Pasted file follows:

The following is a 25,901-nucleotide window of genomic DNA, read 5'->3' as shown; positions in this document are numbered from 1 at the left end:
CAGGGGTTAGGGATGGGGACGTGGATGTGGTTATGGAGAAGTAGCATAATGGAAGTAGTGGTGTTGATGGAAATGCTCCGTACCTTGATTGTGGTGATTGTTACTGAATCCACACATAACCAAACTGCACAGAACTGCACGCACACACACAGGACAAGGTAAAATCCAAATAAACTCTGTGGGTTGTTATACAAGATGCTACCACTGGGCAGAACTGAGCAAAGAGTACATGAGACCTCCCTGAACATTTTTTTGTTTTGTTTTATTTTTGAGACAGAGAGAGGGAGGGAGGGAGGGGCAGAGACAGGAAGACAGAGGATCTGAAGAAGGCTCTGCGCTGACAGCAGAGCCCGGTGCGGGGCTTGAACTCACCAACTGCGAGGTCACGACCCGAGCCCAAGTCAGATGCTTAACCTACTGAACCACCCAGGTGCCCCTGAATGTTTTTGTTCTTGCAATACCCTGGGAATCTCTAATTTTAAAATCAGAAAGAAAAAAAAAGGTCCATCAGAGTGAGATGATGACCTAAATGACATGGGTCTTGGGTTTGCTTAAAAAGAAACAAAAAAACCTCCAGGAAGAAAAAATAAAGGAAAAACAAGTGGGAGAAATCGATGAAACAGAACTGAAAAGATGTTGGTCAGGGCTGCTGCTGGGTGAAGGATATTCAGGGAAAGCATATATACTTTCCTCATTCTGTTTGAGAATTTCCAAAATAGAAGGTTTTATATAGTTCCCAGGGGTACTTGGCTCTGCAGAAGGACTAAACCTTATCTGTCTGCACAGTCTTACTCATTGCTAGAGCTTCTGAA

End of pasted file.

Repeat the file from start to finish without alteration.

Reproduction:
The following is a 25,901-nucleotide window of genomic DNA, read 5'->3' as shown; positions in this document are numbered from 1 at the left end:
CAGGGGTTAGGGATGGGGACGTGGATGTGGTTATGGAGAAGTAGCATAATGGAAGTAGTGGTGTTGATGGAAATGCTCCGTACCTTGATTGTGGTGATTGTTACTGAATCCACACATAACCAAACTGCACAGAACTGCACGCACACACACAGGACAAGGTAAAATCCAAATAAACTCTGTGGGTTGTTATACAAGATGCTACCACTGGGCAGAACTGAGCAAAGAGTACATGAGACCTCCCTGAACATTTTTTTGTTTTGTTTTATTTTTGAGACAGAGAGAGGGAGGGAGGGAGGGGCAGAGACAGGAAGACAGAGGATCTGAAGAAGGCTCTGCGCTGACAGCAGAGCCCGGTGCGGGGCTTGAACTCACCAACTGCGAGGTCACGACCCGAGCCCAAGTCAGATGCTTAACCTACTGAACCACCCAGGTGCCCCTGAATGTTTTTGTTCTTGCAATACCCTGGGAATCTCTAATTTTAAAATCAGAAAGAAAAAAAAAGGTCCATCAGAGTGAGATGATGACCTAAATGACATGGGTCTTGGGTTTGCTTAAAAAGAAACAAAAAAACCTCCAGGAAGAAAAAATAAAGGAAAAACAAGTGGGAGAAATCGATGAAACAGAACTGAAAAGATGTTGGTCAGGGCTGCTGCTGGGTGAAGGATATTCAGGGAAAGCATATATACTTTCCTCATTCTGTTTGAGAATTTCCAAAATAGAAGGTTTTATATAGTTCCCAGGGGTACTTGGCTCTGCAGAAGGACTAAACCTTATCTGTCTGCACAGTCTTACTCATTGCTAGAGCTTCTGAA